… in the time of corona

  • Posted on: 8 May 2020
  • By: Govert

Published earlier in the not-so-formal weekly of my department.

When I read John Steinbeck’s Of mice and man about 25 years ago, it made an impression on me. It tells the story of two workmen, wandering around California in pursuit of work as well as their bigger dream: starting a farm of their own. It all does not work out, one of them dies (I will not tell how, to keep the plot somewhat concealed if you still want to read it), and the other gives up on the dream. He settles as a day wager, and decides that it is good enough to earn a bit of money and spend it every week in the local tavern on booze and women.

The lesson I learned from it then is that it is at times ok to give up. Not that giving up really ended up in my standard repertoire of life choices (I would not have remained an academic if it had, though fairness demands to add that there is also some evidence that no one outside would want to have me – but that is not today’s story). Also, it was not quite that I had not earlier realised that dreams do not always come true, or that sometimes fate seems to have decided that you are simply not the one. But the possibility at this deeper level of revising the overall outlook of your life and what is of value in it, must somehow have been new. Or at least, it was the lasting impression the book made.

Some years later – it must have been well after I got infected with this virus called philosophy, and institutionalised for that – I came to realise that the book is also about the distinction, and transition, between linear time and circular time. Linear time is the time of development: of life plans, of societies moving towards modernity and beyond, of humankind developing towards its perfection. It is the time of change. Circular time, in contrast, is the time of structure and stability: the seasons perpetuating natural life, successions of generations where grandparents treat their grandchildren the way they were treated by their grandparents, and celestial bodies that move in strictly regular and recurring orbits. Or of binging and getting laid on a weekly basis, if that is the best option appearing to a failed farmer.

It was for entirely unrelated reasons that earlier this week, I read an essay that my Doktorvater Hans Achterhuis wrote in 2003, called Worlds of Time. I am pretty sure I had not read the essay before, which is of course a bit of a shame. In it, he engages with the same distinction between linear and circular time, and identifies linear time as a distinctly Western phenomenon, and colonial at that. The linearity of time is connected to the very Christian notion of the end-time to which a good human life should be directed. The teleological character of notion reappears in utopian (and parallel dystopian) literatures. Linear time is also one of the central building blocks of discipline as elaborated by Foucault. And it is colonial in that the colonial wars were importantly about imposing this Western time-regime on colonized nations so as to make them manageable. Also, the time-based organisation of the colonizing powers seems a necessary part of the explanation of their success: China and India were certainly not the lesser of Europe in crafts like artillery, navigation and science and mathematics. Yet, their mobilization of armed forces was far less efficient than the strict, time-based discipline that the European colonizers had at their disposal.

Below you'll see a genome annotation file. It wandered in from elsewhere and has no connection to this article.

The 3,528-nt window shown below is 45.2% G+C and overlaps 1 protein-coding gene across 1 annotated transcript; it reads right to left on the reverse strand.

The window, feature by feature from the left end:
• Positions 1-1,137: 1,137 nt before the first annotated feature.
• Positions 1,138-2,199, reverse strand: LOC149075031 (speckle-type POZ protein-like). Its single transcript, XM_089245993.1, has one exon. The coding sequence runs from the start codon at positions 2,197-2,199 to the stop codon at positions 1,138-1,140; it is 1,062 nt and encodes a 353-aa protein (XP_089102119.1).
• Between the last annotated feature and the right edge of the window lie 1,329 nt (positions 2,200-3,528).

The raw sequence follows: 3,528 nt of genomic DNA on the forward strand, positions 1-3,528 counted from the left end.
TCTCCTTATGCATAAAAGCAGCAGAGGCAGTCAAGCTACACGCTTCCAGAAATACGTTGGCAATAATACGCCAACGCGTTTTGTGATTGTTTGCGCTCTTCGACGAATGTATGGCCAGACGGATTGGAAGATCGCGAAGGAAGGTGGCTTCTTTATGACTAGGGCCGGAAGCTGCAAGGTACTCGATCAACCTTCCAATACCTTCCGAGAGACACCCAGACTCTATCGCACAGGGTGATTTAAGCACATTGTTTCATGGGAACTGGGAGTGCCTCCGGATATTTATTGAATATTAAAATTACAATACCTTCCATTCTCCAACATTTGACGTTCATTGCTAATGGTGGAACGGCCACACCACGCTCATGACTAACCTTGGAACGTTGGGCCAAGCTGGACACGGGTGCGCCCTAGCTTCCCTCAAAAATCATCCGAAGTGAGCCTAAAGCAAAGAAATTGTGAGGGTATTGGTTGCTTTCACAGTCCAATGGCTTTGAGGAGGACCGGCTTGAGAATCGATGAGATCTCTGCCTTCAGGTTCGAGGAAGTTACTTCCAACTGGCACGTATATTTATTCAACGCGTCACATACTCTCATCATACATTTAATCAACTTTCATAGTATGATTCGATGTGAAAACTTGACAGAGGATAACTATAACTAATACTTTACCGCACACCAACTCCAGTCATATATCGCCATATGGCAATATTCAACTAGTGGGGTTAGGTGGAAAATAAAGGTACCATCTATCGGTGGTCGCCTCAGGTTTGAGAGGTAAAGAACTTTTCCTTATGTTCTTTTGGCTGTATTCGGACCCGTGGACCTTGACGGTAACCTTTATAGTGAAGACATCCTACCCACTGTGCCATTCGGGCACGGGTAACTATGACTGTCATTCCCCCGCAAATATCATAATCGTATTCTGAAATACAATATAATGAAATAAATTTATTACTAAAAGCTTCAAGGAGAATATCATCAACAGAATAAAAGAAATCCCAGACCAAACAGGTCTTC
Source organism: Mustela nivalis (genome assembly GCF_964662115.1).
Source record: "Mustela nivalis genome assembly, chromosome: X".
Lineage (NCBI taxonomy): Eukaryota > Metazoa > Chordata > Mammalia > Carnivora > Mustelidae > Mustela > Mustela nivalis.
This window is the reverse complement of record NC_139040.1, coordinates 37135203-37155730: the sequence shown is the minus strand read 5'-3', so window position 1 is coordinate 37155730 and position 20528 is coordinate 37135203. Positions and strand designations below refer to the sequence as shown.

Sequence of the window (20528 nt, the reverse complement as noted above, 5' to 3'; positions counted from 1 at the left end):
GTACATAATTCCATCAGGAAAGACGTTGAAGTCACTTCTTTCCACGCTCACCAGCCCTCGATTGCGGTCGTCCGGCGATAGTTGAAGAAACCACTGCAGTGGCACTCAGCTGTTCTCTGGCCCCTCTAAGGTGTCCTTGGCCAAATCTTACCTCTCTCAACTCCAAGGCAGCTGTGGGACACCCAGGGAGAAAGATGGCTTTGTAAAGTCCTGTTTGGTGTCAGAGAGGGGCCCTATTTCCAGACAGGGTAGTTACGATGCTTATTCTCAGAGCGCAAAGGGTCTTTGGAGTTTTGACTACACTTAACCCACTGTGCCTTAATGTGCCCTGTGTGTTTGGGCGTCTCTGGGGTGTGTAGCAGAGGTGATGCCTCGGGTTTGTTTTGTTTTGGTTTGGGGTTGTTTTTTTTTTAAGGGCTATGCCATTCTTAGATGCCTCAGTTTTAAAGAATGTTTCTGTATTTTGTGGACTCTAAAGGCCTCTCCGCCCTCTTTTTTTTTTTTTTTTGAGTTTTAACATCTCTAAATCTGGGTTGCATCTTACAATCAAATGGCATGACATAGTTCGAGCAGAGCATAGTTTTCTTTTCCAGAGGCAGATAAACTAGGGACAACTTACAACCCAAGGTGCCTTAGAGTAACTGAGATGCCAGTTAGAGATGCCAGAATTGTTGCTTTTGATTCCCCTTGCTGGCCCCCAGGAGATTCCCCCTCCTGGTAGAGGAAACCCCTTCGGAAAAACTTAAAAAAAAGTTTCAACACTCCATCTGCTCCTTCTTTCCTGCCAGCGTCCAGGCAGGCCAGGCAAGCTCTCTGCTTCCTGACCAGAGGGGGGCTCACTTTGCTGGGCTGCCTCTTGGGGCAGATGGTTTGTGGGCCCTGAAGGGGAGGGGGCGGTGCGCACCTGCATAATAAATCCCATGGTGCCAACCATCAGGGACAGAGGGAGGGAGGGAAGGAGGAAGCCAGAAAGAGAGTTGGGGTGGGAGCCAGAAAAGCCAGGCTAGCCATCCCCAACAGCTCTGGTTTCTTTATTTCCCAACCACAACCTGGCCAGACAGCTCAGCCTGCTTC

Yet, another point Achterhuis makes in the essay is more pertinent to the current period marked by Corona. He argues that in modern life, experiences are marketed to fill our spare time in the most efficient way. While he elaborates on this as today’s modus operandi in the never-ending pursuit by the economic system of control over our time – the labourer who can fill their free time more efficiently, is also more available as work force – I think another point is interesting here. The marketization of our free time sits paradoxically on the circular-linear divide. On the one hand, the instant gratification of the ‘experience economy’ takes away the longer-term perspective and defies any connection to a teleological perspective on life and time. On the other hand, they are what provide us memories, and so contribute to our identity, built as a life-history. A linear thing, thus.

And this is where Corona kicks in. Under the lockdown, life has become utterly circular, as all days are the same. You get up every day at the same time, hoping to keep a good circadian rhythm even though this is nowhere externally imposed on you. You have breakfast, do your usual chores, and start working. You may or may not have a teleconference, but even if they differ, they are still the same. You have lunch, which is not so different from breakfast. And certainly not so different form yesterday and the day before. As the few hobbies you can still practice now take place in the same space as your work, you start noticing that the air turns bad if you spend 14 hours per day in your home office. Especially at this latitude, where daylight is nearing infinity again, it is only the daily news that punctuates your daily cycle. That is how ‘eventful’ your life gets.